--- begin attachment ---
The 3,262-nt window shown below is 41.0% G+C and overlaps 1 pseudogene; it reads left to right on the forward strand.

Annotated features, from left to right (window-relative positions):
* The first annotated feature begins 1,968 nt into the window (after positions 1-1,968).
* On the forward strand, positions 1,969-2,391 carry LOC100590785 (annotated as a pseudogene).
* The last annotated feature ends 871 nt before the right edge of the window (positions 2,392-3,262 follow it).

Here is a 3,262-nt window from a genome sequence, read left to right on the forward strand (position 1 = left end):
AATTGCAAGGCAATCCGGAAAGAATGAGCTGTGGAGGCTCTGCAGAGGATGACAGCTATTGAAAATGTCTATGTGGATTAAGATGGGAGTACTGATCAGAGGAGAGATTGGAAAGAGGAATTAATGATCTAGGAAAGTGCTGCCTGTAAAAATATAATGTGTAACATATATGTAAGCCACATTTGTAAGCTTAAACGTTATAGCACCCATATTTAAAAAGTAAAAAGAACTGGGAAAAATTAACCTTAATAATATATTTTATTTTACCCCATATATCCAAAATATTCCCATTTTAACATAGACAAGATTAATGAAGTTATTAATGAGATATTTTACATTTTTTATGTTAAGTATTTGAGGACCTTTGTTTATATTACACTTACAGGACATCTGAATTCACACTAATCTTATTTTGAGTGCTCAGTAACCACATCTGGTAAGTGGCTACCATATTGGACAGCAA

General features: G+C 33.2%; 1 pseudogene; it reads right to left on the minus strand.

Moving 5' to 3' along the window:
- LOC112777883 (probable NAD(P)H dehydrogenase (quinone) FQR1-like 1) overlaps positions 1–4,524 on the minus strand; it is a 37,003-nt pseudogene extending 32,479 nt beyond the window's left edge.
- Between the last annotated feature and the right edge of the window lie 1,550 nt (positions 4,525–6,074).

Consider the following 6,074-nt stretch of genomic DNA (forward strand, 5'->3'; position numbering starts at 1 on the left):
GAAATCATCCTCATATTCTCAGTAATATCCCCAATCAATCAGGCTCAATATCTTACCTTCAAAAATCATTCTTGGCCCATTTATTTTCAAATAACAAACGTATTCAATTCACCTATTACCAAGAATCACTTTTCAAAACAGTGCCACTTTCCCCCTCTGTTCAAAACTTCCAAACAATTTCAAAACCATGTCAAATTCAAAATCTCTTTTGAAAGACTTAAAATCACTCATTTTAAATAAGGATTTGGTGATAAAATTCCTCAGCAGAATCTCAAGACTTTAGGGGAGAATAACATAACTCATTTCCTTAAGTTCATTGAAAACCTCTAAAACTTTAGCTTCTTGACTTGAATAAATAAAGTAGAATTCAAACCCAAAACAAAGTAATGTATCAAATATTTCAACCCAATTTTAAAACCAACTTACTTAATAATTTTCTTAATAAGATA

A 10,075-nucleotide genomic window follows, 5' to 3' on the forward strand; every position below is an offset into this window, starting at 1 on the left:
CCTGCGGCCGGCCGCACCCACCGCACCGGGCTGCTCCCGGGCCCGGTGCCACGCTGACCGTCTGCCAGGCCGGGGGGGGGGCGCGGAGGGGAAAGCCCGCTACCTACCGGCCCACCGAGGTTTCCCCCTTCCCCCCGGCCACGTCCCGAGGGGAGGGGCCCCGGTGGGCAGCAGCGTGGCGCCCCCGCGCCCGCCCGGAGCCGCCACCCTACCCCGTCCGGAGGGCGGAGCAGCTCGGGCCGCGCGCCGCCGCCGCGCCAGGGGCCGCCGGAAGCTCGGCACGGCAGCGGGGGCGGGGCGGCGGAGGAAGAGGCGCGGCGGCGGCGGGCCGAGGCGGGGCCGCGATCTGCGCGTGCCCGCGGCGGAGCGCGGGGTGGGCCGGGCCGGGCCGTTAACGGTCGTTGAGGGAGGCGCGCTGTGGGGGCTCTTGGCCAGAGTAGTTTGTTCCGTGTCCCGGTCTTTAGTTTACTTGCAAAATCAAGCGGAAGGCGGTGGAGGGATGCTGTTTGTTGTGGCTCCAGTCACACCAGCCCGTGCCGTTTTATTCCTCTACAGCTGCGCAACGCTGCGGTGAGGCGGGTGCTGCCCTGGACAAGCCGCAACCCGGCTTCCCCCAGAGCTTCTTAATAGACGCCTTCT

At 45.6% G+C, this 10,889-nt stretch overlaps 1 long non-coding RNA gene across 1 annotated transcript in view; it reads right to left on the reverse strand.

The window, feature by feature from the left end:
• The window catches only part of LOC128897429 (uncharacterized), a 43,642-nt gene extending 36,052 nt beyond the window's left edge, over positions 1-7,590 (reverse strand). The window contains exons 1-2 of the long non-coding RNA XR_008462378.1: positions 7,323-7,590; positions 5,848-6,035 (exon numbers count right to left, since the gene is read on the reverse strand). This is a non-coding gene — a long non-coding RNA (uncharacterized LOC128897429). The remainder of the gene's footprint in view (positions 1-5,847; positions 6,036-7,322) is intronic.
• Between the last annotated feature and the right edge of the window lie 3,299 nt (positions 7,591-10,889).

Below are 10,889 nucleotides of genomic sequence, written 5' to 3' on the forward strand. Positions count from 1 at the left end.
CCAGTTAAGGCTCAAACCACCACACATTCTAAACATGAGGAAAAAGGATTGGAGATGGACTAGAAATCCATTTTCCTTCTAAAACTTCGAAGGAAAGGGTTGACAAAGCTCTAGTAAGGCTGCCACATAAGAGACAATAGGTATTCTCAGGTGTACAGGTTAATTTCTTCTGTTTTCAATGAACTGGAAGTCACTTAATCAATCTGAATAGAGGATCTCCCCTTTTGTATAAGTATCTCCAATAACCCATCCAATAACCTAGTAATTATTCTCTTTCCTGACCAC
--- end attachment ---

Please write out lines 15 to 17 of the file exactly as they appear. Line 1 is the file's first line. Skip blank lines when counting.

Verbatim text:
CCTGCGGCCGGCCGCACCCACCGCACCGGGCTGCTCCCGGGCCCGGTGCCACGCTGACCGTCTGCCAGGCCGGGGGGGGGGCGCGGAGGGGAAAGCCCGCTACCTACCGGCCCACCGAGGTTTCCCCCTTCCCCCCGGCCACGTCCCGAGGGGAGGGGCCCCGGTGGGCAGCAGCGTGGCGCCCCCGCGCCCGCCCGGAGCCGCCACCCTACCCCGTCCGGAGGGCGGAGCAGCTCGGGCCGCGCGCCGCCGCCGCGCCAGGGGCCGCCGGAAGCTCGGCACGGCAGCGGGGGCGGGGCGGCGGAGGAAGAGGCGCGGCGGCGGCGGGCCGAGGCGGGGCCGCGATCTGCGCGTGCCCGCGGCGGAGCGCGGGGTGGGCCGGGCCGGGCCGTTAACGGTCGTTGAGGGAGGCGCGCTGTGGGGGCTCTTGGCCAGAGTAGTTTGTTCCGTGTCCCGGTCTTTAGTTTACTTGCAAAATCAAGCGGAAGGCGGTGGAGGGATGCTGTTTGTTGTGGCTCCAGTCACACCAGCCCGTGCCGTTTTATTCCTCTACAGCTGCGCAACGCTGCGGTGAGGCGGGTGCTGCCCTGGACAAGCCGCAACCCGGCTTCCCCCAGAGCTTCTTAATAGACGCCTTCT

At 45.6% G+C, this 10,889-nt stretch overlaps 1 long non-coding RNA gene across 1 annotated transcript in view; it reads right to left on the reverse strand.

The window, feature by feature from the left end: